Bar Council, Suhakam back RCI with wider scope

By Debra Chong, The Malaysian Insider

KUALA LUMPUR, Jan 8 — The Bar Council and Human Rights Commission (Suhakam) have joined a growing chorus demanding the prime minister set up a royal commission to probe Teoh Beng Hock’s death and not limit its scope to anti-graft enforcement procedures. 

Datuk Seri Najib Razak had yesterday responded to public pressure and announced the setting up of a royal commission of inquiry (RCI) to review the Malaysian Anti-Corruption Commission’s (MACC) procedures. 

The announcement came just days after a coroner’s court returned an open verdict in Teoh’s inquest. 

Coroner Azmil Muntapha Abas had ruled that the political aide who had been taken in as witness to help in an MACC investigation did not commit suicide. 

But the coroner also ruled out homicide despite accepting that Teoh had been injured while in the MACC’s care. 

The Teoh family’s lawyer, Gobind Singh Deo, had told a press conference yesterday that setting up an RCI without having it also investigate the circumstances surrounding Teoh’s death was meaningless and a waste of public funds. 

Bar Council president Ragunath Kesavan (picture) echoed Gobind’s view. “The most important issue is he died while in MACC custody. The burden is on the MACC to explain what happened,” Ragunath told The Malaysian Insider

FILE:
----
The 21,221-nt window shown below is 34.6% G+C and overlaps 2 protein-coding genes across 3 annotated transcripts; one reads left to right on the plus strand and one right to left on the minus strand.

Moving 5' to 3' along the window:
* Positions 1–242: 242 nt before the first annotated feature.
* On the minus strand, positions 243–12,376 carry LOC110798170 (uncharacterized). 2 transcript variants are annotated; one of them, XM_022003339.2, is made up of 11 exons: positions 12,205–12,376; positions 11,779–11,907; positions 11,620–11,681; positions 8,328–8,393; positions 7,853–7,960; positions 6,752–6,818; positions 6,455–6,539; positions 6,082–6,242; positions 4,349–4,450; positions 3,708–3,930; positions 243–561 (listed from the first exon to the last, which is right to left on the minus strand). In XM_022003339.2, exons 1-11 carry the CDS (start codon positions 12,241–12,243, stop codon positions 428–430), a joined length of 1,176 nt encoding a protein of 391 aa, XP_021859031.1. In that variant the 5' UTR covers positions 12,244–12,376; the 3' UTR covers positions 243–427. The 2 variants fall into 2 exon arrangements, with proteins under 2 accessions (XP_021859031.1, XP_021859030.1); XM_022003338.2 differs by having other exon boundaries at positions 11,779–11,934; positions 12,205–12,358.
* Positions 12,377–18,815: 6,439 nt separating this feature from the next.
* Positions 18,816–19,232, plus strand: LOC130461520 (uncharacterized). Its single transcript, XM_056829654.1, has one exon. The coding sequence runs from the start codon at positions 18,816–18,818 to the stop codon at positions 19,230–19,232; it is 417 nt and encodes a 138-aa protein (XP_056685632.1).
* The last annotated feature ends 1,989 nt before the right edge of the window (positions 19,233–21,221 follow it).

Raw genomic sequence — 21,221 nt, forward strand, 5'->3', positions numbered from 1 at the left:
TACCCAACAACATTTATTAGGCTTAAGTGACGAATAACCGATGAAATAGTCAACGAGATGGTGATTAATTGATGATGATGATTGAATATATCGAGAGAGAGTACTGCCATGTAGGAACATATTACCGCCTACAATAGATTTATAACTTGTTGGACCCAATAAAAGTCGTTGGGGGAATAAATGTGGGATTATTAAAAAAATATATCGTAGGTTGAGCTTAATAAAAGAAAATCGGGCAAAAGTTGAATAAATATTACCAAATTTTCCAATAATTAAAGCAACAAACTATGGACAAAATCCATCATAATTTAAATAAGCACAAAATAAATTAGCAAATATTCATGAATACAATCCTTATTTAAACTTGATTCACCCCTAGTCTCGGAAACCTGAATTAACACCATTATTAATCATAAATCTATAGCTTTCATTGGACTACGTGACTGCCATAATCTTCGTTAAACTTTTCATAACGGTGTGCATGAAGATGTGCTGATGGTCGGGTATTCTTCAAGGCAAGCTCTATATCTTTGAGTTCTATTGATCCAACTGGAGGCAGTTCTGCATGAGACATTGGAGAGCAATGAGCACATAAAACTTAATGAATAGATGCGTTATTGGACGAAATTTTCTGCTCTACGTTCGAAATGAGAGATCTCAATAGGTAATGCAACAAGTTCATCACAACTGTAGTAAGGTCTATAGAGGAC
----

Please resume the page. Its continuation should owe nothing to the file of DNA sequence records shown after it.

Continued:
“Regarding culpability, it is important to understand that Teoh was a witness. Was he put under pressure during the interrogation? 

“MACC must take responsibility,” the Bar Council chief stressed. 

Ragunath, who had previously called the inquest “meaningless” after the coroner returned an open verdict, said the government owed the Teoh family closure. 

“The coroner ruled out homicide and ruled out suicide, so how did he die? They must come to a conclusion,” he said. Ragunath said when Najib spells out the terms of reference for the RCI, he must give it the power to look at the cause of death in Teoh’s case and the conduct of the MACC officers. 

The lawyer added that the Najib administration must empower the RCI to also look into the protocol of all enforcement bodies — not just the MACC’s — to prove the federal government seriously wanted to regain public confidence in public institutions. 

Suhakam commissioner Muhammad Sha’ani Abdullah also backed the call for an RCI with greater powers. 

“There should not be any limitations to the RCI’s scope of work… so its recommendations become a comprehensive guide to the MACC to move forward,” said the head of the commission’s complaints and inquiries section. 

“If they want to investigate the procedure — not the book procedures but test the real life procedures — they must go into detail. 

“If the findings incriminate MACC officers, it’ll help the government clean up the enforcement body,” he added. 

Like Ragunath, Muhammad Sha’ani pointed out Teoh was only a witness who had been called in to help the MACC’s investigations. 

The human rights fighter pointed to the lock-up rules and said that the law in criminal proceedings provided more protection to suspects than witnesses. 

“Now people are frightened of reporting; they won’t come forward to be whistleblowers.